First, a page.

Metro Health-University Michigan Health plans to launch open-heart surgery within a year through a new partnership with Mercy Health.
Plans for the Cardiovascular Network of West Michigan came together as Metro Health sought state certificate-of-need (CON) approval to perform heart surgery at Metro Health Hospital in suburban Wyoming. The state approved the CON request in late March, enabling Metro Health to prepare launching a competing open-heart surgery program in Grand Rapids.
The Cardiovascular Network of West Michigan would consist of Metro Health; Michigan Medicine, the University of Michigan’s academic medical center in Ann Arbor; Mercy Health Saint Mary’s in Grand Rapids; and Mercy Health Muskegon.
The CON approval enables Metro Health to bring a second open-heart surgery program to Grand Rapids that competes with Spectrum Health, which has one of the largest programs in the state.
“This is a significant development for West Michigan,” Metro Health CEO Peter Hahn told MiBiz this morning. “In competition and collaboration, the ultimate winners are patients.”
The partnership with the Cardiovascular Network of West Michigan will create “truly a world-class cardiovascular program” that’s “going to be a game-changer,” Hahn said.
The partnership through a joint operating agreement will allow the three health systems to share expertise and medical staff. The Cardiovascular Network of West Michigan will essentially run and oversee heart surgery programs at Metro Health and Mercy Health, Hahn said..
In West Michigan, open-heart surgery is now performed at Spectrum Health in downtown Grand Rapids and Mercy Health Muskegon, plus in Southwest Michigan at Ascension Borgess Hospital and Bronson Methodist Hospital in Kalamazoo, and in St. Joseph at Spectrum Health Lakeland Hospital.
“Mercy Health’s partnership with Metro Health – University of Michigan and Michigan Medicine builds upon our unified strengths to provide the highest quality, innovative and comprehensive cardiovascular care throughout west Michigan,” said Gary Allore, president of Mercy Health Muskegon, which for years has staffed its open-heart program with surgeons from Michigan Medicine.
Hahn estimates that Metro Health, which had steadily built cardiovascular care for years before pursuing approval to do open-heart surgery, refers about 200 cardiac patients annually for heart surgery, mostly to Spectrum Health.
“That is probably an underestimation because there were patients that didn’t come to us because we didn’t have open heart capabilities at the time,” he said.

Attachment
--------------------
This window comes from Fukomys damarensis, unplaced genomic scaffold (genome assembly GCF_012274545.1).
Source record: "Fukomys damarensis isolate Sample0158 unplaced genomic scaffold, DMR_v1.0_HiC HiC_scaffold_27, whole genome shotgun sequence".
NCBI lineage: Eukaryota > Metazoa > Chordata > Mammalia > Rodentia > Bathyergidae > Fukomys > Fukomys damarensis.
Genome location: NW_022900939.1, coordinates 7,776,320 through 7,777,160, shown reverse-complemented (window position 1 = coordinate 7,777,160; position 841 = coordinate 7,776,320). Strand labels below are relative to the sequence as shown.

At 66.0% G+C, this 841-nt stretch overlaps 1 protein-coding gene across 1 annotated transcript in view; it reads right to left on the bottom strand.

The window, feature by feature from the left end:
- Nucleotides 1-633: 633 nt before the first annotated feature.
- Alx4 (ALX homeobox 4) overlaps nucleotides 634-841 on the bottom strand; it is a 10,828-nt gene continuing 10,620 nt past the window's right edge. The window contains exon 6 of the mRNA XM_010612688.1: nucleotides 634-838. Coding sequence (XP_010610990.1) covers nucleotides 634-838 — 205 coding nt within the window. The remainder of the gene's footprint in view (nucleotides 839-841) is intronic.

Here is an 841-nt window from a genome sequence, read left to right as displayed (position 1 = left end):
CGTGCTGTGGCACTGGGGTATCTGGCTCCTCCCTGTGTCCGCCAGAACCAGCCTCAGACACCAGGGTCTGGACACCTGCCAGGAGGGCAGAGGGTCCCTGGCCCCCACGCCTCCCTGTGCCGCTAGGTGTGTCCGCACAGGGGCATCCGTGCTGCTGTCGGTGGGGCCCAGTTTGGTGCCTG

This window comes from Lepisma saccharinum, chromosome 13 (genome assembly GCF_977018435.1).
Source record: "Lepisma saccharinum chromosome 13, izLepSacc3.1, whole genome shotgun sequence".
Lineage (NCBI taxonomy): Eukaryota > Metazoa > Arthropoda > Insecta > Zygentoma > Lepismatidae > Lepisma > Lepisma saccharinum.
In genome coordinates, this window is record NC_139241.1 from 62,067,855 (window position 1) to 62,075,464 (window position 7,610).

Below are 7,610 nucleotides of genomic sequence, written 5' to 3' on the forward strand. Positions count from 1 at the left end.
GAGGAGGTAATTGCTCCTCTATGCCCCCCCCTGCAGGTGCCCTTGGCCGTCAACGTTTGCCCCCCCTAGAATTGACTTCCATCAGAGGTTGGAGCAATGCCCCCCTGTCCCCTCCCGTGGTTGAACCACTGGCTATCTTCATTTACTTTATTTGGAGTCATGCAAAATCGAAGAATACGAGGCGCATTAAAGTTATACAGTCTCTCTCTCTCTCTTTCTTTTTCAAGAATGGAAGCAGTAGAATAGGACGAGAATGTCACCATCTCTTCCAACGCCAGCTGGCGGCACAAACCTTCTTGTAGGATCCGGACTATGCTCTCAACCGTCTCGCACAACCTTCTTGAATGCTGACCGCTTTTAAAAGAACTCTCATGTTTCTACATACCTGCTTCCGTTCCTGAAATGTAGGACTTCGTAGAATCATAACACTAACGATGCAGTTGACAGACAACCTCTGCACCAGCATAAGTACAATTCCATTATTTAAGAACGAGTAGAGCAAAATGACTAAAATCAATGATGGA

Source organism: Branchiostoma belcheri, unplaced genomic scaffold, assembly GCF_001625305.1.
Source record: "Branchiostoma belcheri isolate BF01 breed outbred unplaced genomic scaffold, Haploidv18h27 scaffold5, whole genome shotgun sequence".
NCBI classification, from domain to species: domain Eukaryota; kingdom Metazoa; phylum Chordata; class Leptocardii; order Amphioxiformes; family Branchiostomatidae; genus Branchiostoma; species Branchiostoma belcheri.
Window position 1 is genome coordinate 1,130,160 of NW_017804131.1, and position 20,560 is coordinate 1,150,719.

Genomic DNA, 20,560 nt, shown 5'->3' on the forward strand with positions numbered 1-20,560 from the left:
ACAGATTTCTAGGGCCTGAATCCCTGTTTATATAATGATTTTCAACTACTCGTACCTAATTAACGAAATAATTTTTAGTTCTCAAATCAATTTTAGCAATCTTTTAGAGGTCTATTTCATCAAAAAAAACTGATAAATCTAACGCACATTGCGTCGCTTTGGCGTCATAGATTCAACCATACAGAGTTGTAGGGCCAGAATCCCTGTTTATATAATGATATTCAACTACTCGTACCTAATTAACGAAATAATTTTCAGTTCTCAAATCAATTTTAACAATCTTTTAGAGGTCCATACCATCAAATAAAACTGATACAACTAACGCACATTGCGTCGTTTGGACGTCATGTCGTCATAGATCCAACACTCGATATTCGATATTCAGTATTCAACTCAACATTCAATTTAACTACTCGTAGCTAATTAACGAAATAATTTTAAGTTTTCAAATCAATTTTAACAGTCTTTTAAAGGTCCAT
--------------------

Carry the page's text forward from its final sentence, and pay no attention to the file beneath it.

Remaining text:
The partnership also keeps Metro Health and Mercy Health from competition for heart surgery patients. The two instead will operate a joint program that “will be site agnostic,” Hahn said.
Partnering through the Cardiovascular Network of West Michigan also enabled Metro Health to meet volume standards within Michigan’s CON regulations, Hahn said.
“We also felt strongly talking with them that Grand Rapids really needed a second program,” he said. “A second program that leverages Michigan Medicine, we could create truly a world-beater that in five to 10 years our competition is not going to be Spectrum or Bronson, it’s going to be Mayo Clinic or Cleveland Clinic. That’s what we’re envisioning, and we knew that we could do that together better than apart.”
In its application to the Michigan Department of Health and Human Services, Metro Health projected doing 311 heart surgeries annually that would include coronary artery bypass, cardiac valve repair or replacement, and repairing birth defects of the heart.
The Cardiovascular Network of West Michigan is the second major partnership between Metro Health and Mercy Health. The two systems previously formed a similar venture, the Cancer Network of West Michigan, last year for oncology.
As of 2019, the most recent year for which data is available, Spectrum Health operated the second-largest open-heart program in the state at the Meijer Heart Center in downtown. The University of Michigan operates the largest program in Ann Arbor.
According to state data, the University of Michigan performed 1,736 heart surgeries in 2019, followed by Spectrum Health with 1,247 and Mercy Health Muskegon with 331.
“The safety and quality of care of heart surgery patients in West Michigan is a primary concern at Spectrum Health. The community and Spectrum Health have committed significant resources to establish the Meijer Heart Center as a regional asset. As a result, we have dedicated ourselves to recruiting nationally recognized clinical experts and establishing one of the highest quality heart programs in the country,” Spectrum Health said in a statement to MiBiz. “Any new heart services in our region should be focused on quality tied to volumes as many studies have established that a high volume of procedures is essential to achieving high quality outcomes and controlling costs. Spectrum Health’s cardiovascular team performs more (coronary artery bypass grafting) surgeries than any other facility in Michigan, which contributes substantially to our ability to keep quality high and costs affordable.”